BMW 330e plug-in hybrid 2016 review
New plug-in hybrid BMW 3 Series arrives in the UK claiming 134mpg
If you’re a company car driver who does plenty of short hop journeys and can recharge the batteries every day, then the BMW 330e's well integrated hybrid powerplant, strong performance and cost savings easily offset its slightly blunted handling.
With its bold i3 hatchback and i8 supercar, BMW has been at the cutting edge of electric car engineering for a number of years. It’s clear buyers have been convinced by these daring and alternative energy machines, as battery-powered models now make up four per cent of the brand’s European sales.
So it comes as no surprise to find BMW has squeezed some of its pioneering plug-in powerplants under the skin of more mainstream models – and the first car in the UK to benefit from an eco-friendly mechanical makeover is the 3 Series.
The new 330e combines a 2.0-litre turbocharged four-cylinder engine and electric motor to deliver some truly eye-catching figures. For example, the petrol/electric powerplant serves up 249bhp and 420Nm of torque, yet depending on wheel size emits as little as 44g/km and claims up to 148.7mpg. More importantly, with a full charge in its batteries, the BMW will travel around 25 miles in zero emissions electric mode before needing assistance from the internal combustion unit.
Car group tests
- Audi RS 4 Avant vs BMW M3 Touring: hot performance estates go head-to-head
- BMW M2 vs BMW M3 CSL: 2023 twin test review
- BMW M3 Touring vs Jaguar F-Pace SVR: 2023 twin test review
Used car tests
Yet perhaps the most remarkable aspect of the 330e is how unexceptional it seems, especially alongside the brand’s daring ‘i’-badged machines. In fact, our Melbourne Red M Sport test car could easily be mistaken for a run-of-the-mill 320d diesel. The only clues to its green status are subtle eDrive badges on the C-pillars and an extra filler flap in the front wing for charging.
It’s a similar story inside, where the 330e is virtually indistinguishable from standard models. Look closely, however, and you’ll spot the eDrive button behind the gearlever, while ahead of the driver there’s a small power gauge just below the rev counter.
There’s another green giveaway in the boot, which has been reduced in size from 480 to 370 litres to make way for the lithium-ion cells. Featuring a maximum capacity of 7.6kWh, the battery pack can be fully recharged in just over two hours using a BMW i Wallbox, while using a traditional three-pin plug increases this to three hours. Once charged you can leave the car to decide when to use the EV energy, select electric only mode or instruct the system to save the charge until later.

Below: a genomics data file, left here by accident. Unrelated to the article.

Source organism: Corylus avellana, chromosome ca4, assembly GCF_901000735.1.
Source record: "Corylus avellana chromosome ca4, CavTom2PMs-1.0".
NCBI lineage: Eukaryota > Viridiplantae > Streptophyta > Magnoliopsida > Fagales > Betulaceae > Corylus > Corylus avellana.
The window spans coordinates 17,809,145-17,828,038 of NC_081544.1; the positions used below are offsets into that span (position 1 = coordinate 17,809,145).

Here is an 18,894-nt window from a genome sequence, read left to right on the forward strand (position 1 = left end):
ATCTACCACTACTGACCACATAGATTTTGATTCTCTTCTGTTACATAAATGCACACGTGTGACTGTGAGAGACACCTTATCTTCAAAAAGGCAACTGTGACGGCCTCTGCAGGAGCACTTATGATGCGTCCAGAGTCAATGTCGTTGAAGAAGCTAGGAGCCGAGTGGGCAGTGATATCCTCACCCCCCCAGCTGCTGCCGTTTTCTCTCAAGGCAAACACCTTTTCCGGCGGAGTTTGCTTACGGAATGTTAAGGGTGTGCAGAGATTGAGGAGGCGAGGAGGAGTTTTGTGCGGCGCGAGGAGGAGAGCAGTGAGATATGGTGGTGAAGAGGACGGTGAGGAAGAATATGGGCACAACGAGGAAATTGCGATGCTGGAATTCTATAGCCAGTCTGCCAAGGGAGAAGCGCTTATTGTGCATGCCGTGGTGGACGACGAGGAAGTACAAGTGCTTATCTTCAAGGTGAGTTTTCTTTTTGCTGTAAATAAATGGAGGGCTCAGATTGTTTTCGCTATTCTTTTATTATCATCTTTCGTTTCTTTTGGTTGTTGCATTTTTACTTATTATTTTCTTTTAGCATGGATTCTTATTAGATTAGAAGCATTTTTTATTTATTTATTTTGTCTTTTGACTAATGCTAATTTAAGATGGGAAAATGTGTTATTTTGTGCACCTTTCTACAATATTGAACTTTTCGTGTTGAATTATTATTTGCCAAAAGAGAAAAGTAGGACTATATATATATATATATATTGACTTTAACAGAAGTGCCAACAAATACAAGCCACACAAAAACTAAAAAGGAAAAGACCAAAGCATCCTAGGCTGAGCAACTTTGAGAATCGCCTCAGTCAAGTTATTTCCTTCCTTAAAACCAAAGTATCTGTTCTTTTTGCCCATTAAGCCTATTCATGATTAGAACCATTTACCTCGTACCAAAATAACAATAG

Prod the BMW’s starter button and the dash displays spring into life, but there’s no sound from under the bonnet. Squeeze the throttle and the 330e accelerates swiftly and silently. The 87bhp electric motor is mounted on the back of the 2.0-litre engine and drives the rear wheels through an eight-speed box.
With a full charge the 330e can travel on electric power for around 25 miles and at speeds of up to 50mph. Go further or faster and the turbocharged petrol engine joins in seamlessly to provide assistance. Even when the battery is depleted the system makes sure there’s a minimum amount of charge available, so you can always access the 330e’s considerable performance potential.
At low speed the electric motor assists the engine to deliver effortless, big-chested performance that feels nearly as muscular as the brand’s brawny six-cylinder diesel units. The thrust tails off as the revs rise and the acceleration becomes purely petrol, but the 3 Series is still good for 0-62mph in a claimed 6.1 seconds.
This performance is even more impressive when you consider that the 330e tips the scales at a portly 1,735kg – a hefty 210kg heavier than the 320i auto it’s based on. However, while the hybrid model does a good job of disguising its mass in a straight line, it’s less successful in corners.
The rear-drive 3 Series’ natural balance, poise and feedback are all present, but the 330e turns in a bit more lazily and there’s more understeer than in the conventional models. Bumpy roads also highlight the slightly more wayward body control – although the BMW rides smoothly at everyday speeds.